Cold water corals in a changing environment: Potential impacts of global climate change across coral life history stages

  • Estado
  • Nome
    Maria Rakka
  • Entidade de acolhimento
    Centro Okeanos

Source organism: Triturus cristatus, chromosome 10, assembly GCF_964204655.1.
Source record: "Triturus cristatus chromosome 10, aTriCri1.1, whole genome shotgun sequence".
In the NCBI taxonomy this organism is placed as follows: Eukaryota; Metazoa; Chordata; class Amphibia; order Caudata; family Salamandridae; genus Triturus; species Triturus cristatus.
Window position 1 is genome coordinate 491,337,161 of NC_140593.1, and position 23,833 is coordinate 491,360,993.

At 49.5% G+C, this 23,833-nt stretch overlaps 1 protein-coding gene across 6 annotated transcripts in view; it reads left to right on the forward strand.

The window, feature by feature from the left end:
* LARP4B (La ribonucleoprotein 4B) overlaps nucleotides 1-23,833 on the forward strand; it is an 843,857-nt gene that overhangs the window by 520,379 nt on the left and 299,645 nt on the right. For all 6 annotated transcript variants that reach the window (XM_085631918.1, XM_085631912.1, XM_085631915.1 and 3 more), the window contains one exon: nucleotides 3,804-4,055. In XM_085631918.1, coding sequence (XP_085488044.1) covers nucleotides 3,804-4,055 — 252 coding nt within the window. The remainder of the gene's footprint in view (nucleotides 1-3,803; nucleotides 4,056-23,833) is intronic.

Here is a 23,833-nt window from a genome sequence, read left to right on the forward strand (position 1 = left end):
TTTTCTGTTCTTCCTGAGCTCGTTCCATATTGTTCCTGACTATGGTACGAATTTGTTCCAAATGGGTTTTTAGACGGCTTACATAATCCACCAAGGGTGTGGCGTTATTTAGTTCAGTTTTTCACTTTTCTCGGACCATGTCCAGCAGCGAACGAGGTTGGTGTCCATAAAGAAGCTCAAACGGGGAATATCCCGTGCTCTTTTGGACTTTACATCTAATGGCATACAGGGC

Cold-water coral (CWC) ecosystems are recognized as important deep-sea biodiversity hotspots, that are increasingly vulnerable to global climate change impacts. These impacts include elevated temperature, ocean acidification (OA) and potential changes in hydrodynamics and food supply to benthic ecosystems. However, the current limited knowledge on the basic biology and ecology of CWCs limits our abillity to properly assess the potential responses of these species, and the ecosystems they form, to climate change-related impacts. Furthermore, most of our present knowledge is related to adult stages of CWC, whereas very little is known on their early life history stages. The main aim of this PhD proposal is to advance our knowledge on the larval development, feeding biology and potential effects of climate change stressors on the physiology of key CWC species across different life history stages. This goal will be achieved through the accomplishment of three specific objectives: (1) rear larvae in aquaria in order to describe the early life history stages of three targeted species: the octocorals Dentomuricea meteor, Primnoa resedaeformis and the antipatharian Antipathella wollastoni and determine possible impacts of climate change to their dispersal; (2) perform aquaria experiments to study their feeding biology and the physiological responses to different food sources; and (3) assess the effect of elevated temperature and CO2 concentration on the physiology of different CWC life history stages. This approach will fill an important gap to the current understanding on CWCs biology and ecophysiology, especially concerning their early life history stages. Furthermore, it will allow a more complete assessment of the potential impacts of climate change to such vulnerable marine ecosystems.